The Minnesota-based GHR Foundation made nine grants of $25,000 each, totaling $225,000, earmarked for the "former archbishop's fund" or the "former archbishop's special fund," from 2006 to 2014, tax records say.
Archbishop McCarrick sat on the foundation board of directors from 2006 until 2016. Since then he has served as director emeritus, which a spokesman characterized as "only an honorary role."
The GHR Foundation spokesperson said McCarrick was not active in his final years as a board member nor as a director emeritus.
"We are reviewing any type of actions while he was a board member," he said. "We are taking this very seriously and are conducting a review." The foundation said it would share information "if we find anything that we feel is not what was intended for GHR funds."
The foundation has given several other five-figure grants to the Washington archdiocese, plus a 2008 grant of $400,000 to the Archdiocesan Missionary Seminary of Washington as a one-time grant "honoring Cardinal Theodore McCarrick."
Beginning in 2007, the GHR Foundation gave $1 million a year for seven years to the Papal Foundation, which McCarrick had co-founded in 1988. The Papal Foundation supports projects and proposals recommended by the Holy See.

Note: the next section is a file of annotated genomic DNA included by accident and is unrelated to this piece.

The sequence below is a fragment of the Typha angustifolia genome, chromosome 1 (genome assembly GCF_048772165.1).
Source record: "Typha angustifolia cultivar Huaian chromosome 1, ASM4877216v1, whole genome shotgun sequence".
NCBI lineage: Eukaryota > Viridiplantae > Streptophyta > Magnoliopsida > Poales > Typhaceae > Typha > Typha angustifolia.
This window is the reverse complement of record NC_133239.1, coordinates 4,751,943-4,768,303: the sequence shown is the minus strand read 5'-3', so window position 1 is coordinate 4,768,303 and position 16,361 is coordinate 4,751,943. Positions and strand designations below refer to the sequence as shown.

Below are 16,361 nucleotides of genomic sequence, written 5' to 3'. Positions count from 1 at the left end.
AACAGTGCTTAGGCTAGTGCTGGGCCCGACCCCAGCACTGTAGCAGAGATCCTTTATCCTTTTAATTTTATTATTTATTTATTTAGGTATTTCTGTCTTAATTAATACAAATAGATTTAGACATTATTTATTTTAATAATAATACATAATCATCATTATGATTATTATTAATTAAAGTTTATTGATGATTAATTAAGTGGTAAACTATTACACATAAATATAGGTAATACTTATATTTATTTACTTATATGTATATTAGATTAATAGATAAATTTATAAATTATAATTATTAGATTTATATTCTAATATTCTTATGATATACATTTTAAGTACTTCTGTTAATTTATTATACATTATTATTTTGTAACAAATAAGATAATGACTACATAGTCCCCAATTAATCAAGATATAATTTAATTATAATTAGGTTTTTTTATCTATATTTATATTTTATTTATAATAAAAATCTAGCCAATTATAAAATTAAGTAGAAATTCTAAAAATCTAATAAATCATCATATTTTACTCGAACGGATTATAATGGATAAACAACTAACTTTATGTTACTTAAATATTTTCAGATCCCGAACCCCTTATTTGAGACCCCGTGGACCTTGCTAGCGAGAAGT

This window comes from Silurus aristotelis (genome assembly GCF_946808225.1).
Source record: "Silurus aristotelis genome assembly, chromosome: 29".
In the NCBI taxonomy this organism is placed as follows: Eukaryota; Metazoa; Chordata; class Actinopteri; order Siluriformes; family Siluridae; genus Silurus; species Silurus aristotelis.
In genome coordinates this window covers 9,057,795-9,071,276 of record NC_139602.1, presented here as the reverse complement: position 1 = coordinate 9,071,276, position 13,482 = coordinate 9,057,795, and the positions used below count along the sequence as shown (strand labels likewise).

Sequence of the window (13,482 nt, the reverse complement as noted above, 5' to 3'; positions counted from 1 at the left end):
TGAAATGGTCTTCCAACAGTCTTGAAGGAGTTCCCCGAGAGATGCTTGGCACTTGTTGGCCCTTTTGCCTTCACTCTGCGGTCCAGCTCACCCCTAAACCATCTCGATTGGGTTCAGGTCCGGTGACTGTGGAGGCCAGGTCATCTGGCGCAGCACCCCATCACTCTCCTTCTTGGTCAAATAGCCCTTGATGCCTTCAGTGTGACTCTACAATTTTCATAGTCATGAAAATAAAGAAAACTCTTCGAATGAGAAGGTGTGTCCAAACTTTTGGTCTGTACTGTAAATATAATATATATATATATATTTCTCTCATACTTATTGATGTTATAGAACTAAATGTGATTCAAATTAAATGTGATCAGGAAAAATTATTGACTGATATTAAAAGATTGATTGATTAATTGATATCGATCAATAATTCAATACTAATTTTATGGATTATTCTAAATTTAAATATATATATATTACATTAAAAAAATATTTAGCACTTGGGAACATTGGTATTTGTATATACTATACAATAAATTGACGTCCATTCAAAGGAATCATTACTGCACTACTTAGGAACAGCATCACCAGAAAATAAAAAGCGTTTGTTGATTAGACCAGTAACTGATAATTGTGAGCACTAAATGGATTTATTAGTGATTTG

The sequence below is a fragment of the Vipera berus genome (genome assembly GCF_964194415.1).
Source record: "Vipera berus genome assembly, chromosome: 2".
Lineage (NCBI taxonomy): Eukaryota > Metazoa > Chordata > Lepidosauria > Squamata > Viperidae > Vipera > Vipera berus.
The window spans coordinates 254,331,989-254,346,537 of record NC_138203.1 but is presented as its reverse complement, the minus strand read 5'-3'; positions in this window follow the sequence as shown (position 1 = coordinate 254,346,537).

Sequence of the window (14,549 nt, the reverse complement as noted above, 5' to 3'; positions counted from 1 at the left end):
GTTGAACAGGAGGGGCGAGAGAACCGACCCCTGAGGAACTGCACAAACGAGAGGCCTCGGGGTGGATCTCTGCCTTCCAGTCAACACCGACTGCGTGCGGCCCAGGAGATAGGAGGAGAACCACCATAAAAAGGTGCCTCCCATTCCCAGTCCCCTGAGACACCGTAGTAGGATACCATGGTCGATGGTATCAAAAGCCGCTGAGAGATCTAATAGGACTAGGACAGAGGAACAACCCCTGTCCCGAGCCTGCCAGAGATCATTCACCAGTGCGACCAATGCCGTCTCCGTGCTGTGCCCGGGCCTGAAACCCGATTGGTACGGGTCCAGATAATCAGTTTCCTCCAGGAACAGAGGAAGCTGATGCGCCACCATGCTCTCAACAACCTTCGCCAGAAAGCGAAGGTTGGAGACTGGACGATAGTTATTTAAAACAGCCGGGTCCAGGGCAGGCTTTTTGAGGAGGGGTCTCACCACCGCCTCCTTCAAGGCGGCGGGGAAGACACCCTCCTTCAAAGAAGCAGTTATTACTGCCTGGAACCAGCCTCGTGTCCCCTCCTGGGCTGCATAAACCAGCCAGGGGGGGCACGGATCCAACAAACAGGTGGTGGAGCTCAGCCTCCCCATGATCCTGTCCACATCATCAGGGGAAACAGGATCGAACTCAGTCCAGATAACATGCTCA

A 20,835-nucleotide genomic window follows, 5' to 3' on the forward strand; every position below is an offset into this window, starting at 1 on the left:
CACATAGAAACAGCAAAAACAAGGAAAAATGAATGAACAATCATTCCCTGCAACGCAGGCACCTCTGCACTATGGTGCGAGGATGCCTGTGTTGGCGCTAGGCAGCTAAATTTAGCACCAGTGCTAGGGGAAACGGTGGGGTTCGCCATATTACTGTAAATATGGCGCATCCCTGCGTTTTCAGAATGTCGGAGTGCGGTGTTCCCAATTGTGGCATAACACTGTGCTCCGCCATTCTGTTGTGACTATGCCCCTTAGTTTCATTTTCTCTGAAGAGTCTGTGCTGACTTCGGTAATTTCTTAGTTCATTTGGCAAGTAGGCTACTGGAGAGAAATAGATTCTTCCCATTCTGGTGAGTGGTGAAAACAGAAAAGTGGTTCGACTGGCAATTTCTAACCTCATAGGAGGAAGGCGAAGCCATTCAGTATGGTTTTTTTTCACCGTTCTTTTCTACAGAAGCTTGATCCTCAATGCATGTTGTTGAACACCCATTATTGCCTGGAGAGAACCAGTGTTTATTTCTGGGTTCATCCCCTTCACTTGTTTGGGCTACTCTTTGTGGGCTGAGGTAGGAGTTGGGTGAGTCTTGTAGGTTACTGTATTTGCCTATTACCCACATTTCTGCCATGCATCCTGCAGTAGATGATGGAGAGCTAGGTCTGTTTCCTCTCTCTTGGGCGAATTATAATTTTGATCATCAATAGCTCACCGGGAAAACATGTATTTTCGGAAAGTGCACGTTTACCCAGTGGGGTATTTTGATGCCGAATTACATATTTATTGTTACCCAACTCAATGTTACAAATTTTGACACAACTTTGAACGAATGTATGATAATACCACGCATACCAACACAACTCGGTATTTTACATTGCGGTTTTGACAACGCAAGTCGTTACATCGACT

The GHR spokesman could not address questions about foundation grants to the former archbishop's special fund but said the foundation is looking into the matter.
"We just want to make sure that the funds were used in a way that intended to support our values," he said.
The spokesman said that to his understanding McCarrick's role as a leader in interreligious dialogue fit well with the foundation's inter-religious activities, adding "he is a leader in Christian-Muslim relations."
CNA contacted McCarrick's civil lawyer Barry Coburn, who said he had "no comment at this time."
Both the Loyola and GHR foundations said they have removed the former cardinal from any role.
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After the Holy See asked McCarrick to cease all public ministry, the Loyola Foundation released McCarrick from his board duties in a July letter, said McCarthy, the foundation's executive director.
"He is no longer a board member and serves in no other capacity. No one has replaced him," McCarthy said. "Our foundation encourages a full, complete and transparent review of all the allegations made against Archbishop McCarrick, with legal follow up within both civil and canon law, if appropriate."
The GHR Foundation spokesman told CNA that when the first allegations came out "we immediately suspended him."
"Obviously we were shocked and saddened. This was news to us," the spokesman added. "Then as additional allegations came out we acted promptly and removed him from his honorary role. We have severed all ties to former Cardinal McCarrick."
Like many church and civic leaders who had worked with McCarrick, McCarthy too said the Loyola Foundation did not know of abuse incidents.
"As a Catholic entity focused on the needy, our energies are spent on trying to help our brothers and sisters in Christ," McCarthy said. "No one on our staff or on the board was even remotely aware of the incidents reported. May God help any who may have been wronged."